War was both cruel and magnificent, as Churchill once put it. To Gibson, it still is.
    • 71 Metascore
    • 38 Kyle Smith
    Grunting and boarlike, Gérard Depardieu supplies a one-note rendition of Dominique Strauss-Kahn in Abel Ferrara’s peculiarly unilluminating Welcome to New York.
    • 71 Metascore
    • 50 Kyle Smith
    What’s the difference between “21 Jump Street” and 22 Jump Street? Same as the difference between getting a 21 and a 22 at blackjack.
    • 71 Metascore
    • 75 Kyle Smith
    To keep this one-man show visually engaging, director Sophie Fiennes places the professor in sets and costumes from the movies, talking about “Full Metal Jacket” from atop a barracks toilet and “Brief Encounter” from a 1940s British train.
    • 71 Metascore
    • 75 Kyle Smith
    The hopelessly dated 1968 play "The Boys in the Band" yields a surprisingly sprightly and multifaceted documentary, Making the Boys.
    • 71 Metascore
    • 38 Kyle Smith
    The Girl With the Dragon Tattoo is, as you'd expect, rubbish, but the word is slightly too kind. The David Fincher film (like the very similar Swedish one - released in the US just last year! - and the book) is not even good rubbish.
    • 71 Metascore
    • 63 Kyle Smith
    Despite the underlying wretchedness, though, the characters exude a sense of having so little interior life that none of this, or anything else, fazes them. That’s disturbing, too.
    • 71 Metascore
    • 75 Kyle Smith
    Lately, the Shakespeare plays on film tend to be either too self-consciously irreverent on the one hand or too stodgy on the other; Kurzel’s Macbeth takes a point of view without betraying the Bard.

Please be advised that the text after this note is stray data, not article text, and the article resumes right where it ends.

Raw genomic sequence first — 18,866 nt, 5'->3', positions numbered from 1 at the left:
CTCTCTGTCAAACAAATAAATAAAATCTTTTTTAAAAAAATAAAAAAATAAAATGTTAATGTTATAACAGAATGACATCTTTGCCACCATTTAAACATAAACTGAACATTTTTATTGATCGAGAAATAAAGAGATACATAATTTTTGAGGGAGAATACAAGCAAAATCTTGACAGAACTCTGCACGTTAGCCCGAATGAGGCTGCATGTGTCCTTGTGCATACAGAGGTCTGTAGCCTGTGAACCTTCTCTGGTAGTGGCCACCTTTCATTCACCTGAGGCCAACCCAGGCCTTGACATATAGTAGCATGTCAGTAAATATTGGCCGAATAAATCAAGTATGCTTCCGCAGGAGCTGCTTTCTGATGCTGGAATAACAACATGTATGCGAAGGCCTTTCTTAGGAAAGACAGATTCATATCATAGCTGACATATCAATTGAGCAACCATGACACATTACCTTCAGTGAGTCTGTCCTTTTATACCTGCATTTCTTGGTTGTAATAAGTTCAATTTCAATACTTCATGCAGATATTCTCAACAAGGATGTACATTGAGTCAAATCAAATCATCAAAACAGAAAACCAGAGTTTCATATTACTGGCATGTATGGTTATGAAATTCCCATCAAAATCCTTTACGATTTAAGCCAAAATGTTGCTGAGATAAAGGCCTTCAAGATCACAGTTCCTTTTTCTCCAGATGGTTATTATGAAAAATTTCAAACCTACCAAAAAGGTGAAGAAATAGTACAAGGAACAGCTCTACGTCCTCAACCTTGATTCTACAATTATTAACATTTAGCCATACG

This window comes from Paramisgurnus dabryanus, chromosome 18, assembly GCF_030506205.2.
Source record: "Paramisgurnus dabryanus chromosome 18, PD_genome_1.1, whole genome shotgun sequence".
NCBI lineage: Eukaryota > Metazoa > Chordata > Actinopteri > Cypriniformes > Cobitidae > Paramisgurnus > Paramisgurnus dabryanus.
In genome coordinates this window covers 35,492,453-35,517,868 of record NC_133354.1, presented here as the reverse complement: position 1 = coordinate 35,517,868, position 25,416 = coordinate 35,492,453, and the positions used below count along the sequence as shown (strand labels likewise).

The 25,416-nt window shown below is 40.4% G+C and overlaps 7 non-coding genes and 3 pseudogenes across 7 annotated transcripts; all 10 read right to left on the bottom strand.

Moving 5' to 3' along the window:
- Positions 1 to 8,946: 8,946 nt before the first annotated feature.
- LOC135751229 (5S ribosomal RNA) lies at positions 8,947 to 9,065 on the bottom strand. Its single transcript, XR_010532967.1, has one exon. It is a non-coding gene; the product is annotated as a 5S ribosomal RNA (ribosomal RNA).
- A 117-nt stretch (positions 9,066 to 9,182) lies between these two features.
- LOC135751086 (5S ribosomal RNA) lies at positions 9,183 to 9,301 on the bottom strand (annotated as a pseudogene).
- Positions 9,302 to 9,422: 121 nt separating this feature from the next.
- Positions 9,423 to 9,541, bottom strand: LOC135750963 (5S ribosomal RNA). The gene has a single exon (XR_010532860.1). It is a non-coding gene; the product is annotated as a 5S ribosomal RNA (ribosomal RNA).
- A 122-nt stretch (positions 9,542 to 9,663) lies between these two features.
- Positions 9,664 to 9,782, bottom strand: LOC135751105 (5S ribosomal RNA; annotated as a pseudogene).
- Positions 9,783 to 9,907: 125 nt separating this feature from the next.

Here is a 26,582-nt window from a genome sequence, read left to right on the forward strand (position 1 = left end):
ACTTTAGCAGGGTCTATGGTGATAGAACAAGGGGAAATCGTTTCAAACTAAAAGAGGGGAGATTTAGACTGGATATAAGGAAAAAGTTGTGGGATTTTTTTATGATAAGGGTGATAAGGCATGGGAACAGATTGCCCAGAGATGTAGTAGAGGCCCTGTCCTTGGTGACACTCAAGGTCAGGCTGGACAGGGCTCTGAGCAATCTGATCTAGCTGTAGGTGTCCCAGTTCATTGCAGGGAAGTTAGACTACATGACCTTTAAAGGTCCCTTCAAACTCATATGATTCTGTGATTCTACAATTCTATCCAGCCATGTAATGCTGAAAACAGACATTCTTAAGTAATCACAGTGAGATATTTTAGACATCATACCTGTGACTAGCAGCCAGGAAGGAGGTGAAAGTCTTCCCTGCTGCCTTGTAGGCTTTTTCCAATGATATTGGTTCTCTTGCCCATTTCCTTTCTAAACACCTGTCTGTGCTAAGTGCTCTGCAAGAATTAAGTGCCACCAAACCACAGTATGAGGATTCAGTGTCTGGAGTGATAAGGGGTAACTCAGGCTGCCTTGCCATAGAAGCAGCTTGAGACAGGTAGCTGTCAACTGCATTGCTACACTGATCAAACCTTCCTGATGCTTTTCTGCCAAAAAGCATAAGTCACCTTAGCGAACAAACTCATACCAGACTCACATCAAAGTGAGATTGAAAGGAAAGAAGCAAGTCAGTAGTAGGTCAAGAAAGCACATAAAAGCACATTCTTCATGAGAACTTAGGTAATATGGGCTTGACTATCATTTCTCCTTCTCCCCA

• 71 Metascore
    • 38 Kyle Smith
    A cheap exploitation picture wrapped in miles and miles of stale would-be Oscar scenes.
    • 71 Metascore
    • 38 Kyle Smith
    It'll be a real miracle if anyone manages to stay awake throughout this extravagantly dull film.
    • 71 Metascore
    • 75 Kyle Smith
    Apart from its thin characters and occasional trite moments, as well as a silly attempt to set up a sequel, Don’t Breathe is just about perfect. It’s as lean and relentless as the best John Carpenter films.
    • 71 Metascore
    • 63 Kyle Smith
    The film is occasionally heavy-handed, and the priest character is almost absurdly saintly, but there is an awful power to scenes such as one in which the Europeans are evacuated on trucks.
    • 71 Metascore
    • 63 Kyle Smith
    On the one hand, Black Book has the artiness of subtitles, the dramatic weight of history, and the desperate heroics of Jews hiding from Nazis. On the other hand, it has Paul Verhoeven.
    • 70 Metascore
    • 75 Kyle Smith
    The movie is an entertaining stroll through a colorful gallery of characters including, in villain mode, former Metropolitan Museum of Art director Thomas Hoving. "She knows nothing. I am an expert," huffs Hoving, who is so nasty he might as well be wearing a monocle - making Horton that much more fun to root for.
    • 70 Metascore
    • 50 Kyle Smith
    By the end, we wind up pretty much where we were four years ago when the pictures first appeared in the papers: Inexperienced troops did disgusting things, but it's a mystery who else knew.
    • 70 Metascore
    • 50 Kyle Smith
    Watching this movie is like listening to Michael Jackson tell you what real men are like.